Thursday, November 12, 2009

Supergreat allergy announcement

I went to the doctor for allergy testing yesterday.

I am 5 feet, one and three-fourths inches tall.

I weigh....enough.

My blood pressure was surprisingly low--98/62. I should have had breakfast.

And my pulse was 64. I think I was trying to remain calm and it worked a little too well.

So. Here's how allergy testing works:

You do all the stuff I mentioned up there and then you sit with a nurse she asks you what medications you take, whether you wake up in the night with asthma, blah, blah, blah.

When I told her I'd gone off my maintenance medications last summer, she looked at me nervously.
Do you have insurance?


Yes. I just have an intense dislike of prescription maintenance medications. And going to the pharmacy once or twice a month. And co-pays. And so on and so on. My doctor knew about it.

Then you test your lung function by blowing into little contraptions as hard as you can, and then another one where you blow as hard and as long as you can and then inhale. That one makes me want to pass out.

But my lung function is awesome, in case you were wondering.

Then, we get to the fun part. The nurse leaves, you take off your shirt, and put on what appears to be a halter top made out of burlap or shoe canvas or something. It's like if you took the material from surgical blankets and made a carpenter's apron with it.

Cute.

Then, the nurse comes back. She writes numbers on your back and proceeds to poke your back with various needles several, several times.

Don't wiggle. Don't scratch.

Then you hang out for 20 minutes reading magazines about the economic destruction of the country and try to not think about scratching your back.

A nurse comes in and looks. She makes some marks on a clipboard.

Then your doctor comes in and looks. She makes some marks on the clipboard.

And in my case yesterday, she says

I think you can go off of shots. How does that sound?


Seriously, I've never seen her smile like that before. This is looking really possible.

Unfortunately, to be really, really, really sure.....more allergy testing is involved.

On my arms.

My upper arms.

My upper arms, which are alternatively sensitive and numb from thousands of shots over the years.

Um, okay.

So they do the same thing....but not quite.

The nurse was trying to explain it to me and asked,

Have you ever had a skin TB test?


Um, no.

I think she was going to say it was like that.

Bonus: I know how skin TB tests work now.

I pretty much had a skin TB test, but with allergens.

20 times.

10 on each arm.

Including in the middle of my arm.

I do not want you to touch the middle of my arm with your hands*, but here I was getting small amounts of allergen injected just under my skin.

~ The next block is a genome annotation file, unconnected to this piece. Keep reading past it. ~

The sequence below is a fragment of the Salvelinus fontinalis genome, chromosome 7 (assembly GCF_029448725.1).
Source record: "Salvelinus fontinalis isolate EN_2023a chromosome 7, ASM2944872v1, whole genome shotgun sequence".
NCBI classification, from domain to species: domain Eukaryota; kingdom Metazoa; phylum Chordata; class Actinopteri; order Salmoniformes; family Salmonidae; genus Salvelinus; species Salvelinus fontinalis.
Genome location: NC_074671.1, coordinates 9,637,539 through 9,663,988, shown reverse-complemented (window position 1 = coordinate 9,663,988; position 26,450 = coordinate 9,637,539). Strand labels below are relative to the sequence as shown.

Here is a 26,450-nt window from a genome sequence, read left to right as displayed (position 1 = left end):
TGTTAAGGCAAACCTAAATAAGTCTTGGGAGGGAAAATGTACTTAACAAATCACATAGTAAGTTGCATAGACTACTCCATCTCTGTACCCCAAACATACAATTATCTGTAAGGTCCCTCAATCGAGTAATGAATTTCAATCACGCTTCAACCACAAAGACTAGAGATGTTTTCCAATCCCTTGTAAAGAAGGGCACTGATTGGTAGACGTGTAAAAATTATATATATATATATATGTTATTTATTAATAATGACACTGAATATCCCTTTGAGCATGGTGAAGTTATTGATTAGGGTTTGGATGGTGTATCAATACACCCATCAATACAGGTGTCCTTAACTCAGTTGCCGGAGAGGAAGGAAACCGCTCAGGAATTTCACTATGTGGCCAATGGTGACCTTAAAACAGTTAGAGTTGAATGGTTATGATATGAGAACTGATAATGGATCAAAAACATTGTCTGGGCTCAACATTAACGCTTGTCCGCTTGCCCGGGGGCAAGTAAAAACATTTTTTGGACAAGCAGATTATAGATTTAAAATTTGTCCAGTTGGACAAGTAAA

Stick, wiggle the needle, inject the stuff.

Crap.

It hurt.

I squirmed.

I exhaled.

I sweated.

I waited another 20 minutes while my injection sites swelled up like 20 mosquitoes had attacked me. Kind of. At first, everything was all gross and red and swollen up. But then, before my 20 minutes was up, things were subsiding and returning to normal.

So my doctor came in, looked at my arms happily, marked some things on her clipboard, and mercifully rubbed some cortisone cream on my arms for me.

Then she left so I could change, and wouldn't have to discuss my medical future while wearing the world's frumpiest halter top because that just can't be good for the thought process.

So. I was testing negative for allergens where I'd previously tested positive. I had gone off prescription maintenance medications like Advair with no problems. I had scaled back to getting shots once a month, down from every other week.

They are not ordering me new serum.
I am not getting allergy shots.
The sanctity of my upper arm space will be respected.

If I start having problems--and we are talking big problems, like from when I was little, or a teenager, or a college student (Oh man. I stayed sick for 4 years, I'm telling you)--we may reconsider the shots.

But for now, I'm a healthy person.

For now, I am allergy shot free for the first time in 22 years.

Yeah. Two decades.

I have been taking allergy shots longer than Levi has been in existence.

Weird.

My parents are stunned, but very happy.

My siblings are excited.

Cody is happy and relieved. He always has the poor timing to try and warm me up by rubbing my upper arms briskly just after I get a shot and then I become very grouchy and he is horrified. This happens, even in the summer, almost every time.

I am moody all the time, so I'm enjoying the full range of reactions: guardedly optimistic, relieved, incredulous, super excited, and mostly just really happy.

I even feel healthy.

Look at me! I don't need shots! Ha ha!

Can healthy be a feeling? I think that's what I feel most of all.

It's a great way to feel.



*Seriously. Please stay away from my upper arms. When you tap, squeeze, or grab them, it makes me hate you so much. Ugly and irrational, but very true.

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